The problem with using the Japanese phrase “shopping refugees” is that it is unknown outside of Japan. In fact, if we Google the phrase in quotation marks, Japanese websites are among the first results: The Japan Times, J-Stage, a website dedicated to science and technology information in Japan, and a paper written by three Japanese academians, entitled Web shopping support system for elderly people using WebRTC
If we search the expression refugee shoppers on Google News, we receive exactly three results, one of which is a false positive. It's worth citing these two excerpts to illustrate why the coined expression “shopping refugees” would be misunderstood.
But for the immigrant and refugee shoppers at the farm, cooking bitter melon and foods such as okra, mustard greens, long beans, and red roselle is second nature
… humanitarian funding means much-needed relief for refugee families but also a considerable boost for Djibouti's economy, with thousands of refugee shoppers buying food in local shops and markets.
Oxford Dictionaries define refugee as “someone who has been forced to leave their country in order to escape war, persecution, or natural disaster.”
Consequently, from a native speaker's point of view, the term "refugee" conjures up images of immigrants, of all different ages, fleeing from political or religious persecution and oppression, people in desperate need of shelter, and protection. Not the elderly who live in towns or regions where small grocery stores have been forced to close. So @user2922582's answer, which recommends adopting verbatim the Japanese phrase won't work unless the context is provided and/or its meaning explained. Likewise, the answer the disenfranchised, which was suggested by @Bread, fails to describe the social phenomenon in Japan unless its author preemptively explains its meaning.
There is no established English counterpart to “shopping refugees”
This is reinforced by the following scaremongering newspaper headlines, articles that describe the demise of retail shopping often due to the rise of online commerce. Journalists and editors tend to focus on the loss of profit and jobs in the retail sector, rather than its effect on the poor, the infirmed elderly, and the semi-invalid
- The retail apocalypse
- Streets without shops
- The death of brick-and-mortar
- Retail Meltdown
- Walmart Is Ruining America's Small Towns
- War of convenience
- High street gloom
On the socioeconomic front
- Barriers to food shopping for older people
- Food Shopping in Later Life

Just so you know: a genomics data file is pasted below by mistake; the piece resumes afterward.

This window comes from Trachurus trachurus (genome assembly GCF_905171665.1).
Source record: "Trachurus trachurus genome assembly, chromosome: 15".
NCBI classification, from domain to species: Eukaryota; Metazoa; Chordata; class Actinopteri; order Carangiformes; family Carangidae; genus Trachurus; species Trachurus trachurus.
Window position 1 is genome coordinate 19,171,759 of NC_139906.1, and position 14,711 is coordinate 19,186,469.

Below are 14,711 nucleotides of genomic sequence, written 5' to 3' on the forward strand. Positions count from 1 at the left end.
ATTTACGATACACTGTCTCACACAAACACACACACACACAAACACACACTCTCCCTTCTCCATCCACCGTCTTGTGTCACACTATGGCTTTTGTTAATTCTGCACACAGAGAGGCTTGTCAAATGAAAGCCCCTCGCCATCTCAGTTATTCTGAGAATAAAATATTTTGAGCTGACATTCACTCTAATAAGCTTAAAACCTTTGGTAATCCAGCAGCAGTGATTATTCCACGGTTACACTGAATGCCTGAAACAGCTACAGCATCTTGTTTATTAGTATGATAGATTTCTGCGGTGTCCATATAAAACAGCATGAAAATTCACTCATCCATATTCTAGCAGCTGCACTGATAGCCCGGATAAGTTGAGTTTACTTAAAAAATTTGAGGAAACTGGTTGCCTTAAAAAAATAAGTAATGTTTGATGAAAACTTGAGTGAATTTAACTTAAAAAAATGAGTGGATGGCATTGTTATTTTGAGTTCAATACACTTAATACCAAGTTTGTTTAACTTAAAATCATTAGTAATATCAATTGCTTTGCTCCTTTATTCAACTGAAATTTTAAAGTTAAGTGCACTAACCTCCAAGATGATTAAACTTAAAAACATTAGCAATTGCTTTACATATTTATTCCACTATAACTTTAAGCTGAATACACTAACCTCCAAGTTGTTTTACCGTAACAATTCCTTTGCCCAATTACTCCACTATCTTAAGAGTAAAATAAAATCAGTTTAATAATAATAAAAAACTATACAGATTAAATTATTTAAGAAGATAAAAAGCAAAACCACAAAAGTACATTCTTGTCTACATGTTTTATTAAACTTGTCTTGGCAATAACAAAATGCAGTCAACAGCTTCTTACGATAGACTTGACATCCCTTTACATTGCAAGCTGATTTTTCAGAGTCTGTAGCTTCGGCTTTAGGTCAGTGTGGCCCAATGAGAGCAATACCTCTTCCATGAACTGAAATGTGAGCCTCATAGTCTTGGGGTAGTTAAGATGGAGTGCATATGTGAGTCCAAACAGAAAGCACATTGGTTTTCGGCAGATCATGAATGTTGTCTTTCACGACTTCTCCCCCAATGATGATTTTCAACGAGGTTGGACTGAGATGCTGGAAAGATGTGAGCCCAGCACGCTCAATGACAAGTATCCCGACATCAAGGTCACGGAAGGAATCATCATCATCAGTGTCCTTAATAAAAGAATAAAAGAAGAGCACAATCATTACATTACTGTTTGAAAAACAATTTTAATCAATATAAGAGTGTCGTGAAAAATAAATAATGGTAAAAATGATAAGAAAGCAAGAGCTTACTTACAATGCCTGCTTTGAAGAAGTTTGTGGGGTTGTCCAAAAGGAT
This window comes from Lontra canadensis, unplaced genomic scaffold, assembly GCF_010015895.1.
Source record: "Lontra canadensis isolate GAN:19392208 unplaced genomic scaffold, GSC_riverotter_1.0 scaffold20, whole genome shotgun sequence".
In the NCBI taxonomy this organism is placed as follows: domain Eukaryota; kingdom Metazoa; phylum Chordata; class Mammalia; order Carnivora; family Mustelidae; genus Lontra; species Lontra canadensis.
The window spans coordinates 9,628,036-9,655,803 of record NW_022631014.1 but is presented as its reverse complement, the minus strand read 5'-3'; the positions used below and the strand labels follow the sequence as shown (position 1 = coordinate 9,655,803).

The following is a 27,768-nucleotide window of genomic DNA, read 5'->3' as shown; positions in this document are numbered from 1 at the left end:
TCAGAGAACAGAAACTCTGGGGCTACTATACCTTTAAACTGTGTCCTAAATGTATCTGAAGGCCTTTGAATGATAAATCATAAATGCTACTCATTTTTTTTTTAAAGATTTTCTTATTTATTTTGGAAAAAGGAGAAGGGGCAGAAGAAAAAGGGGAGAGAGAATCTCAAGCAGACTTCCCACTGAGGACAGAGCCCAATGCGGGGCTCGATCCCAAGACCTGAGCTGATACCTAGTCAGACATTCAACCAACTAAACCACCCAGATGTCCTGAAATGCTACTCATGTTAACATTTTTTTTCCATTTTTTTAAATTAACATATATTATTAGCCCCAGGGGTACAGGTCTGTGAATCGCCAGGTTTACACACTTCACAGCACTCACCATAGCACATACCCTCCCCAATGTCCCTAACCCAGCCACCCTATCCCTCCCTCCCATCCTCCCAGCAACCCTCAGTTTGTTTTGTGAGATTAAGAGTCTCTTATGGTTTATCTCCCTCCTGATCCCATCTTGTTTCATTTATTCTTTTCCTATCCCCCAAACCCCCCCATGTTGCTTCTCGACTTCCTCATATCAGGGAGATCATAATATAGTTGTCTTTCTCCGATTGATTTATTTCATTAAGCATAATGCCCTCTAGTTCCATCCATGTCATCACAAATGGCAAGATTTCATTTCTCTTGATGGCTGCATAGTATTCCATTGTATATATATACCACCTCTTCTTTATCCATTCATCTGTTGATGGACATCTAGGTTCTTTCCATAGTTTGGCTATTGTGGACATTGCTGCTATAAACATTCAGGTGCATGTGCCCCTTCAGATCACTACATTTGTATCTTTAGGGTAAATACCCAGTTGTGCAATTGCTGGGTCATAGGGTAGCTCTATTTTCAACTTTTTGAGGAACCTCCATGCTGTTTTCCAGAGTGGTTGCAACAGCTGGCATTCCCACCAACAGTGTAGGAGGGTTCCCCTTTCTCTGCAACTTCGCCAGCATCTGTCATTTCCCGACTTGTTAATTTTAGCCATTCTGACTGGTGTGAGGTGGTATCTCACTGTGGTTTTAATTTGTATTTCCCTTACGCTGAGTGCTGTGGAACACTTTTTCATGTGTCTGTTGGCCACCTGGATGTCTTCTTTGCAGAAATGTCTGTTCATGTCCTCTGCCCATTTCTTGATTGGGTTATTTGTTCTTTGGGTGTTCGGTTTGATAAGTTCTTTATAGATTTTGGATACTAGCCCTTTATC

- Small towns fight to save grocery stores
The disappearance of the grocery store — more than an inconvenience to the elderly, the poor and those who don’t drive — speeds the plummet of home values and any other lingering retail activity.
I did find one American English expression that had some affinity with the Japanese one, it's not one I am familiar with, so I don't know how well-known it is among British English speakers but the term food desert is about the availability of grocery stores and supermarkets or lack thereof, especially, in rural areas.
More than 18 million people, including almost 5 million elderly, lived in a food desert in 2010. The U.S. Department of Agriculture (USDA) defines a food desert as a low-income area where many residents do not live close to a supermarket.
Residents of food deserts face many obstacles in consuming nutritious food, ranging from fewer local stores with healthy food, higher food prices at smaller local grocers, and the time and expense of travelling to a supermarket.
As a result, living in a food desert may not only affect the quality of one’s diet, but also the ability to purchase food and other necessities and the need for public food assistance programs.
Compared to other groups, elderly individuals may be particularly affected by food deserts: strong neighborhood ties encourage them to stay in a community even after businesses leave, fixed incomes make paying higher food prices difficult, and physical limitations limit travel.
The Impact of Food Deserts on Food Insufficiency and SNAP Participation among the Elderly by Katie Fitzpatrick, Assistant Professor of Economics at Seattle University
"Food desert" is also mentioned in The Kansas City Star
Two out of every five Kansas counties include a food desert, an area at least 10 miles from the nearest grocery.
I would suggest that the OP explain to visitors coming to Japan that "shopping refugees" are basically
the elderly without means of transport who live in food deserts
I know it's not snappy–it's eleven words–but it is understandable.